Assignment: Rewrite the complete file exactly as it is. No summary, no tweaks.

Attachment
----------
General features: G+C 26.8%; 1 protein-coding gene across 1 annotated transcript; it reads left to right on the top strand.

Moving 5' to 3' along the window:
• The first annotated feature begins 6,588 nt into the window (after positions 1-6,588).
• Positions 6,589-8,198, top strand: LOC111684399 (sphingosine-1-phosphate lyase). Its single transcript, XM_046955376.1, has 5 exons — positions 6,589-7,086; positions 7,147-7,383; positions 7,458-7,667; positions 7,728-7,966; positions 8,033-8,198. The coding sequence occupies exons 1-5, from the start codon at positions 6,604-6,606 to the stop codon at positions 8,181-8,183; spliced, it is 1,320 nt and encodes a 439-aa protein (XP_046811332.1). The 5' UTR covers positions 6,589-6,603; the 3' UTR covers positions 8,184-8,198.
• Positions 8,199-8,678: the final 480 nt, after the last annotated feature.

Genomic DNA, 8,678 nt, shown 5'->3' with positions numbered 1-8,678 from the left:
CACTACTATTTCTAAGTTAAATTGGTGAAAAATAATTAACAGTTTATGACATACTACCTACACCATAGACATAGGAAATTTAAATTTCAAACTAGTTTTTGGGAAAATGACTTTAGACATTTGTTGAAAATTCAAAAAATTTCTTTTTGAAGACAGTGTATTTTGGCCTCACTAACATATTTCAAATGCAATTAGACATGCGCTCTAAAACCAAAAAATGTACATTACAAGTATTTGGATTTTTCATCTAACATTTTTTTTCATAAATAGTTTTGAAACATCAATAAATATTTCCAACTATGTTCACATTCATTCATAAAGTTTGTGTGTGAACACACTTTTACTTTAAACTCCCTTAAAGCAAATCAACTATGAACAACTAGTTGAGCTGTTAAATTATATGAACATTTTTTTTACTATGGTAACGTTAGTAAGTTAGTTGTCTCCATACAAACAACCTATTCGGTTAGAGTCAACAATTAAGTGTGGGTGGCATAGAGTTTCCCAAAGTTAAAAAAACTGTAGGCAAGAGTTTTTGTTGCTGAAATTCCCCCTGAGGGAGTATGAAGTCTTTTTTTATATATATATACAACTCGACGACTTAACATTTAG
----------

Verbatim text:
General features: G+C 26.8%; 1 protein-coding gene across 1 annotated transcript; it reads left to right on the top strand.

Moving 5' to 3' along the window:
• The first annotated feature begins 6,588 nt into the window (after positions 1-6,588).
• Positions 6,589-8,198, top strand: LOC111684399 (sphingosine-1-phosphate lyase). Its single transcript, XM_046955376.1, has 5 exons — positions 6,589-7,086; positions 7,147-7,383; positions 7,458-7,667; positions 7,728-7,966; positions 8,033-8,198. The coding sequence occupies exons 1-5, from the start codon at positions 6,604-6,606 to the stop codon at positions 8,181-8,183; spliced, it is 1,320 nt and encodes a 439-aa protein (XP_046811332.1). The 5' UTR covers positions 6,589-6,603; the 3' UTR covers positions 8,184-8,198.
• Positions 8,199-8,678: the final 480 nt, after the last annotated feature.

Genomic DNA, 8,678 nt, shown 5'->3' with positions numbered 1-8,678 from the left:
CACTACTATTTCTAAGTTAAATTGGTGAAAAATAATTAACAGTTTATGACATACTACCTACACCATAGACATAGGAAATTTAAATTTCAAACTAGTTTTTGGGAAAATGACTTTAGACATTTGTTGAAAATTCAAAAAATTTCTTTTTGAAGACAGTGTATTTTGGCCTCACTAACATATTTCAAATGCAATTAGACATGCGCTCTAAAACCAAAAAATGTACATTACAAGTATTTGGATTTTTCATCTAACATTTTTTTTCATAAATAGTTTTGAAACATCAATAAATATTTCCAACTATGTTCACATTCATTCATAAAGTTTGTGTGTGAACACACTTTTACTTTAAACTCCCTTAAAGCAAATCAACTATGAACAACTAGTTGAGCTGTTAAATTATATGAACATTTTTTTTACTATGGTAACGTTAGTAAGTTAGTTGTCTCCATACAAACAACCTATTCGGTTAGAGTCAACAATTAAGTGTGGGTGGCATAGAGTTTCCCAAAGTTAAAAAAACTGTAGGCAAGAGTTTTTGTTGCTGAAATTCCCCCTGAGGGAGTATGAAGTCTTTTTTTATATATATATACAACTCGACGACTTAACATTTAG